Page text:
For the full session summary, please click here: Participant Training: Basics Summary


Using ICTs for Youth Employment Creation

This session presented several successful USAID projects that utilized ICT programs to train disadvantaged youth in preparation for employment, including case studies in Brazil, Morocco and South Africa. These programs look at ICTs as a means to help young people build critical skills for employment, using authentic, practical projects to develop create thinking and technical skills and fostering professional networks through e-mentoring. Another successful program, Souktel, utilizes mobile phones to reach at-risk youth in places where internet access is not as prevalent.

For the full session summary, please click here: ICTs for Youth Employment Creation Summary

Learning Outcomes: National Systems

This session discussed the ongoing national assessment systems in Namibia, Honduras, Ghana, and Egypt, which have succeeded in large part due to the active support of the Ministries of Education. These national assessment systems have been successful in building national capacity, despite numerous challenges. Many Ministries of Education support these efforts because national tests provide some measure of accountability, and in some instances, also provide assessment of the USAID intervention. A key factor of the national assessments’ success has been the existence of national standards for particular subjects and grades and the alignment of the tests to these standards. A major value of national assessments is their ability to highlight weaknesses in student performance, enabling countries to address these weaknesses in the teacher training content. Preferably this process should be iterative as standards become more rigorous and textbooks and tests reflect higher levels of performance.

For the full session summary, please click here: Learning Outcomes: National Systems Summary

Developing In-service Teacher Training Capacity

This session presented successful strategies for teacher training and strategies for scaling up successful teacher training programs. As 85% of USAID Missions support teacher training programs, presenters offered an overview of the teacher training programs in their countries which could be seen to be at different stages of development and success. Overall, the presentation demonstrated the importance of government involvement to the success of these programs. Teacher training cannot be implemented in isolation; rather it needs to be undertaken in a holistic approach that includes school leadership training, development of curricula, student assessment, and government capacity building. Programs needed to be evidence-based and student performance presented as evidence to the government of the value of teacher training to improve students’ classroom learning.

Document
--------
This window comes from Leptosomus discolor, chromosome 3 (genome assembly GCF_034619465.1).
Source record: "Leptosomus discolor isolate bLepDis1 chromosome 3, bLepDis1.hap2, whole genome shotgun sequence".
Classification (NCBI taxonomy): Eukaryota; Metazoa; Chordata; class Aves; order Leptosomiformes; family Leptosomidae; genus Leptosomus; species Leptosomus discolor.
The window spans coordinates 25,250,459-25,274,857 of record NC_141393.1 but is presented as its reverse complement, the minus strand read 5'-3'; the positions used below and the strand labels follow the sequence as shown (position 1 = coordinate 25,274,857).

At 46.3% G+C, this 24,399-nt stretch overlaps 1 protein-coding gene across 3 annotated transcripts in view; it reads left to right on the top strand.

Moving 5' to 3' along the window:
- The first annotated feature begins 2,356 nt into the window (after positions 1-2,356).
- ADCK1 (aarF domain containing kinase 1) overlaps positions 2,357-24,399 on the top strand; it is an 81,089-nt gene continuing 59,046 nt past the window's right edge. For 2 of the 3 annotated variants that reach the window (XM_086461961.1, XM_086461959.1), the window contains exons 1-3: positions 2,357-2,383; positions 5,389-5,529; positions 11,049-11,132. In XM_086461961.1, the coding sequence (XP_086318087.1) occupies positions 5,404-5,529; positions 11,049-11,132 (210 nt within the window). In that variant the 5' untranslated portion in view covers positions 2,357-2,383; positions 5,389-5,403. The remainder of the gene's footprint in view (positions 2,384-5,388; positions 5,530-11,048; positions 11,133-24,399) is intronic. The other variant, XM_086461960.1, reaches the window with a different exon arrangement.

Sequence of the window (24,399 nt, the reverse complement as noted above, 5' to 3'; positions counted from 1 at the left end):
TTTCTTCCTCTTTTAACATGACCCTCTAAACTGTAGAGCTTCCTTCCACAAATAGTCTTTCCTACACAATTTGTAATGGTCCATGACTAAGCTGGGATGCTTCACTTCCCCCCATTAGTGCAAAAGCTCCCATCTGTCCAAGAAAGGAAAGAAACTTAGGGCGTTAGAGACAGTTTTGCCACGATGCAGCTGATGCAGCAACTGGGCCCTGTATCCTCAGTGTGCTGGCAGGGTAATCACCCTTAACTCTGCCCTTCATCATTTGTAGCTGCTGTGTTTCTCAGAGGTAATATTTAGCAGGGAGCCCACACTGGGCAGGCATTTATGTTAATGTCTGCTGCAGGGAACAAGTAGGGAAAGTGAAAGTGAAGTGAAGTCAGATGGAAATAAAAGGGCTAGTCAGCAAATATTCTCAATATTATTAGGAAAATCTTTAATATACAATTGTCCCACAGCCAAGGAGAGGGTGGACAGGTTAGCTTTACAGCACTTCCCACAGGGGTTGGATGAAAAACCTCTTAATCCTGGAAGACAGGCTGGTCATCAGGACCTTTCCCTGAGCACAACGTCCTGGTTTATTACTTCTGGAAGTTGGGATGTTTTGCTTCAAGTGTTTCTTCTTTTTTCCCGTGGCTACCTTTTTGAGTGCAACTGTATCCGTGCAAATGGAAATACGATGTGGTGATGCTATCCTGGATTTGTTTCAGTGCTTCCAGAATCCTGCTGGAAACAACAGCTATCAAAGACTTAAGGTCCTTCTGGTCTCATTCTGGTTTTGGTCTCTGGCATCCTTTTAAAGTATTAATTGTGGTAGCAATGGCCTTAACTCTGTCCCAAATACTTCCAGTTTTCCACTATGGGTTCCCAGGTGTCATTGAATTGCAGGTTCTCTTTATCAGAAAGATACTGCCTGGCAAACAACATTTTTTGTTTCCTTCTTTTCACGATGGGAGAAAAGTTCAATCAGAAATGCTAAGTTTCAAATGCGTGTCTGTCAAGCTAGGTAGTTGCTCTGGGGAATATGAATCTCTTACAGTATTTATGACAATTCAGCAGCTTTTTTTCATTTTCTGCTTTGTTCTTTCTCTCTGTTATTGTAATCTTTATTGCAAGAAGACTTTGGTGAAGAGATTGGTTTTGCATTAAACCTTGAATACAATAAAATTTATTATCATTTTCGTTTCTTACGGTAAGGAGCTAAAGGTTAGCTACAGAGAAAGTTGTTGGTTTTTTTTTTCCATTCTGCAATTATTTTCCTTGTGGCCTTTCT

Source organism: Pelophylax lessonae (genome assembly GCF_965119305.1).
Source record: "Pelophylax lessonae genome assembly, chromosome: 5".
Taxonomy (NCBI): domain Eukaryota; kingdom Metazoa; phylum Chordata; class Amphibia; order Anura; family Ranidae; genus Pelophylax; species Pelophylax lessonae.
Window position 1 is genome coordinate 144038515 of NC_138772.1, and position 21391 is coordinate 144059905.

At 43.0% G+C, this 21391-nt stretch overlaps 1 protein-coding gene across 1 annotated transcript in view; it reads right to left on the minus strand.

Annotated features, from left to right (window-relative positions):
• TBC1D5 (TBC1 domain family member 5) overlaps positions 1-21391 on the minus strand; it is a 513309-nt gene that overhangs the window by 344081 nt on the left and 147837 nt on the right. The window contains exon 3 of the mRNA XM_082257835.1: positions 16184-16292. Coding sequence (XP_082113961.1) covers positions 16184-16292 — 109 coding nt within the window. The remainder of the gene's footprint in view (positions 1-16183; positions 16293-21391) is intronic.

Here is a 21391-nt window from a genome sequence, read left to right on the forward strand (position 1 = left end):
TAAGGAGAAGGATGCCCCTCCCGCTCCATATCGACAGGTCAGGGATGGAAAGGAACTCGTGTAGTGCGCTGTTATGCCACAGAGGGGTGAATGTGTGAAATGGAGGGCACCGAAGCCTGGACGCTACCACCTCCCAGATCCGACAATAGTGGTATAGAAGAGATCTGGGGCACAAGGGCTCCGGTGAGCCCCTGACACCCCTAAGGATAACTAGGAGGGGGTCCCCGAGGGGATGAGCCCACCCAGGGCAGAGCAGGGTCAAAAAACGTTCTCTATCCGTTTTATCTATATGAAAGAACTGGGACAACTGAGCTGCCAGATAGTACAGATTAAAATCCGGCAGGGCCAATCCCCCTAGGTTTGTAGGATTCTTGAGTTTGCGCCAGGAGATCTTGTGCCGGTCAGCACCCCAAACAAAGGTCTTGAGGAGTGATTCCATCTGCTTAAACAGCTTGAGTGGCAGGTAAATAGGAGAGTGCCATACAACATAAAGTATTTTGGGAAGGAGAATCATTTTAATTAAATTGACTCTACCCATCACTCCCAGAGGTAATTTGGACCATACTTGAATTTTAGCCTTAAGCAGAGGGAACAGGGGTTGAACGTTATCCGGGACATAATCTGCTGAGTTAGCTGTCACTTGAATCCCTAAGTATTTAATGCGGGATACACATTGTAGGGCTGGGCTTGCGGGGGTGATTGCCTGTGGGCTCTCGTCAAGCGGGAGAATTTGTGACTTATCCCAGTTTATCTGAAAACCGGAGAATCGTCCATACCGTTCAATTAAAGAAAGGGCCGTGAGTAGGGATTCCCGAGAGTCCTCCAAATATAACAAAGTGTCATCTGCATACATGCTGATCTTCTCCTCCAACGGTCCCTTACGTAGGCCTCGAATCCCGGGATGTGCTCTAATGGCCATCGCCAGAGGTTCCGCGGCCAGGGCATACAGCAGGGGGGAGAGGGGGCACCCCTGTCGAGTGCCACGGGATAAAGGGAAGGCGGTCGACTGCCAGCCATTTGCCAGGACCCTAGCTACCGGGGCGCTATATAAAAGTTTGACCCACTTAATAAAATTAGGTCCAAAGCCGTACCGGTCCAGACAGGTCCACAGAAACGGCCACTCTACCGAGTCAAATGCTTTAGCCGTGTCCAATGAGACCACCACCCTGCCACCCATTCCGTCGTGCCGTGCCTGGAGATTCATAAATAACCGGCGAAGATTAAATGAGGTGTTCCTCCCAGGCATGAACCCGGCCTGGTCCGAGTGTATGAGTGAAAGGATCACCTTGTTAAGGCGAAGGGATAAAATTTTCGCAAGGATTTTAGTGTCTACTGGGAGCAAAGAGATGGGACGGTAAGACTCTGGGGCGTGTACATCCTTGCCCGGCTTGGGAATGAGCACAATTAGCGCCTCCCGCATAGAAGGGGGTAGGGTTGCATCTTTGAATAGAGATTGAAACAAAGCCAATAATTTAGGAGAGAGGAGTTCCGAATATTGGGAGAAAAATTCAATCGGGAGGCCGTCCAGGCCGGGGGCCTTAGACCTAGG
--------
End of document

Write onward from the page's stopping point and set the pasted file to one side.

For the full session summary, please click here: Developing In-Service Teacher Training Capacity Summary

The OIC Experience: 40 Years of Vocational Training in Sub-saharan Africa

The OIC (Opportunities Industrialization Centers International) presented an overview of their 40 years of experience in vocational training in Sub-Saharan Africa. This panel discussed how to develop sustainable vocational training centers by providing integrated skills training and organizational capacity building. The key to OIC’s success is utilizing a holistic approach to skills building, including vocational training, counseling, reading and writing skills, English, basic computation, communication skills. Furthermore, centers have been particularly successful and sustainable because of the strong support and inclusion of the local communities in the process as well as highly detailed model plans that were set up before the programs were implemented.

For the full session summary, please click here: 40 Years of Vocational Training in Sub-Saharan Africa Summary

For questions related to the 2009 Education Workshop,
please contact Rebekah Levi at rlevi@jbsinternational.com